Umami by Laia Jufresa, Translated by Sophie Hughes (Mexico)

Set in Mexico City, Umami is a story of a neighborhood. Five families live in five apartments, each one named after a flavor: sweet, salty, sour, bitter, and umami. The novel is composed of various narrators telling their stories, all centered on the theme of loss and grief. At the heart of the story is Ana, a 12-year-old who is trying to make sense of the loss of her sister. From there, the novel branches out into other characters and other stories, each one about secrets and pain. It’s also a novel about food, gardens, and community. It’s beautifully written and sad, but never oppressive or humorless.

The Remainder Alia Trabucco Zeran cover

The Remainder by Alia Trabucco Zerán, Translated by Sophie Hughes (Chile)

The Remainder tells the story of three friends on a road trip. This is not a light, rollicking road trip novel, however: two of the friends are helping the third find the body of her recently deceased mother. The novel is set in Santiago, Chile, and grapples with the legacy of the country’s violent history by looking at how it has affected the children of those involved. Alia Trabucco Zerán’s writing is gorgeous: she captures the courage, vulnerability, and suffering of her characters beautifully, switching back and forth between one character’s wandering thoughts and another’s sensitive attempts to understand her experiences and emotions.

The Dishwasher Stephane Larue cover

The Dishwasher by Stéphane Larue, Translated by Pablo Strauss (Quebec)

The Dishwasher tells the story of a young, music-obsessed man in Montreal with a gambling addiction. He’s in college studying graphic design, but he’s been skipping class. He owes several friends money, and he’s feeling increasingly desperate. So he takes the first job that comes his way: washing dishes in the sort of fancy restaurant he never goes to himself. He works with a diverse group of fellow laborers, each with their own problems. And he tries not to gamble again. The tension created by the protagonist’s desperate efforts to stop gambling and to keep from falling behind in the dish pit made it difficult to put this novel down. This is an utterly engrossing look at addiction, city life, music, and work.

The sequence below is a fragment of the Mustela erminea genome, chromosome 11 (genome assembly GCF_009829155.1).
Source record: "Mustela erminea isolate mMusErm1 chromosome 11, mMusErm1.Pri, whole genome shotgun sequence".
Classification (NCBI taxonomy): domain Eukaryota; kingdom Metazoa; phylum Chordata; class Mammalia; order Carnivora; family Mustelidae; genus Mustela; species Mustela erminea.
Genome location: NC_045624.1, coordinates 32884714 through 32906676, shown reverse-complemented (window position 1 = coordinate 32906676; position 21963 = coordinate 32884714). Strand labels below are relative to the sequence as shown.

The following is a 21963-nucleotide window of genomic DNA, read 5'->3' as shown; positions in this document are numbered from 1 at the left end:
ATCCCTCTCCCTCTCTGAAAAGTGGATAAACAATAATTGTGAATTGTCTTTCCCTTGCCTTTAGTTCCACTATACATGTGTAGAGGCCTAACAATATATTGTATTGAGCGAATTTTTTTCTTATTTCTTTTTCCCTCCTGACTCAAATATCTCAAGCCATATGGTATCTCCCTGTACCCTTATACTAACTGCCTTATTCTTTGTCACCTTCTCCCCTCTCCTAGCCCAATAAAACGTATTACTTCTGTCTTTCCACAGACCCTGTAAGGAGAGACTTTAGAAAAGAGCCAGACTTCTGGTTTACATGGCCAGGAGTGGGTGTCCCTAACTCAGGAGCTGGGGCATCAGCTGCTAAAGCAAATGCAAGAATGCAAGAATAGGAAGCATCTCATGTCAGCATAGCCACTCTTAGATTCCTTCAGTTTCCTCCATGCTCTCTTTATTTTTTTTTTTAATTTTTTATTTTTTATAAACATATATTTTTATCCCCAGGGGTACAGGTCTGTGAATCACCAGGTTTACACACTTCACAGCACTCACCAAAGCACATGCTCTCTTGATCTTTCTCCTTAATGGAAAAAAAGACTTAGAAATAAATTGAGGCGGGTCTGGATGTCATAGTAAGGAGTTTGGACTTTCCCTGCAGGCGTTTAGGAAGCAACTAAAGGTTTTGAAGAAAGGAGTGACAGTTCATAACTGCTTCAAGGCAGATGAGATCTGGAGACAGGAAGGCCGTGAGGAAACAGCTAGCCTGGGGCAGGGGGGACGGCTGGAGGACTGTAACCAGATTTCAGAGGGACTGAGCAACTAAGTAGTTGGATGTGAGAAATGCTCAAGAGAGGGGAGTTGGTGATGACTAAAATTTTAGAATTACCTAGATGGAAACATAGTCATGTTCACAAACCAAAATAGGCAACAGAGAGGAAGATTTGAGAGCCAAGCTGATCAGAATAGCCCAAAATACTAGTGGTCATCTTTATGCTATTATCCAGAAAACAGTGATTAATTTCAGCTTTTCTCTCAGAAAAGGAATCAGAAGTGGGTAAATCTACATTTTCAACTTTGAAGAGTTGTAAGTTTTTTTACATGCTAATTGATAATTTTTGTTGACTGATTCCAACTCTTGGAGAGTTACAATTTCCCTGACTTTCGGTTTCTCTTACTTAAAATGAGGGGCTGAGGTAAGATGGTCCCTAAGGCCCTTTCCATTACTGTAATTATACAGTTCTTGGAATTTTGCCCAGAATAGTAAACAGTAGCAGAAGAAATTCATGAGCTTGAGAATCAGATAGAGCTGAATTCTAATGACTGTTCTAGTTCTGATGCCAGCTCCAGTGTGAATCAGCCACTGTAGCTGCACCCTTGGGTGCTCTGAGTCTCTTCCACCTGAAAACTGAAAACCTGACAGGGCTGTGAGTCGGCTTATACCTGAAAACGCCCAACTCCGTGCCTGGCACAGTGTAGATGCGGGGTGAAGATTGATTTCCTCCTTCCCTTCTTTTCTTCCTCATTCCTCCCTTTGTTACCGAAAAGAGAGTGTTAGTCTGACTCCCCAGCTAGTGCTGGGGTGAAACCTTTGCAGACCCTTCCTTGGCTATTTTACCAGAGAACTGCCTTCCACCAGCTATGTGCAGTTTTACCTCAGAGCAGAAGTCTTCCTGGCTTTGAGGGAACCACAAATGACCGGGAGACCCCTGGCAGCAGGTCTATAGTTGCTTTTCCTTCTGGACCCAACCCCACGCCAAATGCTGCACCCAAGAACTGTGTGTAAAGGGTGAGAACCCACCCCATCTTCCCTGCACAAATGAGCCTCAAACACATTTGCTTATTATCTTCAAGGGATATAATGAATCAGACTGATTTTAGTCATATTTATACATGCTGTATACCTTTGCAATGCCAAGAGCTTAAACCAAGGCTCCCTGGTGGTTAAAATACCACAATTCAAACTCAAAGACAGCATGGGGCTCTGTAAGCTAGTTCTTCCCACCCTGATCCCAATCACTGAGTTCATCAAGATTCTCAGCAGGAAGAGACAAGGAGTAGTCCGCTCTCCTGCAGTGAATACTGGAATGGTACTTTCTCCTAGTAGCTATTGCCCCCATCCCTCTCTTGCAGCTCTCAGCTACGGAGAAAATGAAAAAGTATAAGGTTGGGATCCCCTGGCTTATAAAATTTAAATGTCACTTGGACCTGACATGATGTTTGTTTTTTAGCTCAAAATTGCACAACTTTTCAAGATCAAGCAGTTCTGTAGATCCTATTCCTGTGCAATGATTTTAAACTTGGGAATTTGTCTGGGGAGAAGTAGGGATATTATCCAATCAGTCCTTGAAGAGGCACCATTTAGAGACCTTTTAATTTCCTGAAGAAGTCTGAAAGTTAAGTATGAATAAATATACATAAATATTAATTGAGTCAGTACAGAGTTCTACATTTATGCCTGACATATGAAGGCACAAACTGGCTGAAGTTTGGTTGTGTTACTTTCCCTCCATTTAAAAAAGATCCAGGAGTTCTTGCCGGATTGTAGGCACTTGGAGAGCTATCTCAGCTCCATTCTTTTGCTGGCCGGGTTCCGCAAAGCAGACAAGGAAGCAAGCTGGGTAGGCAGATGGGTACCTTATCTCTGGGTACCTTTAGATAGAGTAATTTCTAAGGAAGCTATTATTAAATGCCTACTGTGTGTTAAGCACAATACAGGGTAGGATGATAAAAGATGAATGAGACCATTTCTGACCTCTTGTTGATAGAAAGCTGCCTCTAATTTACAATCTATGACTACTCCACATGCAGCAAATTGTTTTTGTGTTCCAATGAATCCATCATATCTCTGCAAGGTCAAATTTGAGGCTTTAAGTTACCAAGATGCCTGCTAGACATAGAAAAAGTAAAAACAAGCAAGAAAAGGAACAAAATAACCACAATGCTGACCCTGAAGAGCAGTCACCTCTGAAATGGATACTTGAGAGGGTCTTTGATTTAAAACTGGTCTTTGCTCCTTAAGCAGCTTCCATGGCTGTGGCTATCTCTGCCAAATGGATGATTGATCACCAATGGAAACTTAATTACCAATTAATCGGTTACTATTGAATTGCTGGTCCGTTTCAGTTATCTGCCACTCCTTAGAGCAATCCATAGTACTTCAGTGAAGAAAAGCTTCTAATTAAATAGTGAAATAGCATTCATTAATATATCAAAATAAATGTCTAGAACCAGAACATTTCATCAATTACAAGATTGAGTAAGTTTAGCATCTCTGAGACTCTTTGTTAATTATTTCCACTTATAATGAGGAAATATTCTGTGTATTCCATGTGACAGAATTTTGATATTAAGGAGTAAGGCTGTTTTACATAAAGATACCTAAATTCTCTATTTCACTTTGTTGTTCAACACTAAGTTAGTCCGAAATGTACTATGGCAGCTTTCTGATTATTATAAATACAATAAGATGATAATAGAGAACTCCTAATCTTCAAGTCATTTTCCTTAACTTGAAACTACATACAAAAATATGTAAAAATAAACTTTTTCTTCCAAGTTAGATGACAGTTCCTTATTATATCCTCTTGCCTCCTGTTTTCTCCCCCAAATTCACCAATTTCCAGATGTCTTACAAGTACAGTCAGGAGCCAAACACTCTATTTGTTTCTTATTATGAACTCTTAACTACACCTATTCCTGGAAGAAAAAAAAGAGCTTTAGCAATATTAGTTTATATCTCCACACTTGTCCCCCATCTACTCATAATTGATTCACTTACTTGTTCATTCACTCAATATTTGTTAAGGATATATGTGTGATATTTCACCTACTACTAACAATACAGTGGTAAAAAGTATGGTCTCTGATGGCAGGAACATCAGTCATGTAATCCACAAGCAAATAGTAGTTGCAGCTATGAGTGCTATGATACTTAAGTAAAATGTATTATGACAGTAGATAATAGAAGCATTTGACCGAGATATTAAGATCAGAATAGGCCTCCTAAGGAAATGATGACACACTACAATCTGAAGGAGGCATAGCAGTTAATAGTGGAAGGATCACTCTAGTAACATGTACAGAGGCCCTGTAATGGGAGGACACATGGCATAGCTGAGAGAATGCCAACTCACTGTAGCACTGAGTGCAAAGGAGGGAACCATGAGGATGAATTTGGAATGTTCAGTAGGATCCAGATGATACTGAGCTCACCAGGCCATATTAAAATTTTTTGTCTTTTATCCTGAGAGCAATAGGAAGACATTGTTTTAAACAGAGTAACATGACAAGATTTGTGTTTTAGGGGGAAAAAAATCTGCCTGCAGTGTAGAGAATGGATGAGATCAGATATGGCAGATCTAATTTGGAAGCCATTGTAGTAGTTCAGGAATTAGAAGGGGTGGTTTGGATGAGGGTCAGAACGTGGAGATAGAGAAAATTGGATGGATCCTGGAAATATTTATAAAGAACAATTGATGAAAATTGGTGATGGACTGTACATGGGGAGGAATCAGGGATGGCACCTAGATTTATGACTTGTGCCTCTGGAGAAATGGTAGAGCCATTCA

Optic Nerve cover

Optic Nerve by Maria Gainza, Translated by Thomas Bunstead (Argentina)

Optic Nerve is for those who like meandering, idea-driven, genre-bending fiction. The narrator lives in Buenos Aires and is obsessed with art. The novel moves between stories from her life and meditations on art and the lives of artists, including Rothko, Courbet, El Greco, and Henri Rousseau. The narrator writes from the perspective of both an insider and outsider: she is a recognized art historian but one who is afraid to fly to Europe to take part in art world gatherings. She has access to great museums in Buenos Aires but they often don’t have the most famous works. She is a thoughtful narrator, and her ideas and observations are a delight.

Man Tiger Eka Kurniawan

Man Tiger by Eka Kurniawan, Translated by Labodalih Sembiring (Indonesia)

Man Tiger tells the story of Margio, a mostly-ordinary young man except that he has a fierce tiger living inside him. We are told that the tiger is an inheritance from Margio’s grandfather, but otherwise, its existence is a mystery. In the novel’s first chapter, Margio, under the tiger’s influence, kills a man by biting through his neck. The rest of the novel fills in everything that led to this moment. It tells the story of two intertwined families and their complex histories. It’s a story of bad fathers, disillusioned wives, and disobedient children, of pregnancy and murder and circuses and swords. It’s an ambitious, daring, fierce novel.

Our Lady of the Nile cover

Our Lady of the Nile by Scholastique Mukasonga, Translated by Melanie L. Mauthner (Rwanda)

Set in 1970s Rwanda, Our Lady of the Nile takes place in Notre Dame du Nil, a school for elite young girls. The pupils are sent here to escape the dangers of the outside world, but of course full escape is never possible. The novel takes us through the rainy season, narrating the girls’ lives: their friendships, alliances, fights, and coming-of-age stories. Into this seemingly quiet world, the surrounding turmoil inevitably intrudes. This is a novel that illuminates the darker side of human nature and how conflict and violence arise.

Want even more literature in translation? Check out Book Riot’s list of 2020 New Releases in Translation, the Best Korean Fiction in Translation, and 50 Must-Read Modern Classics in Translation.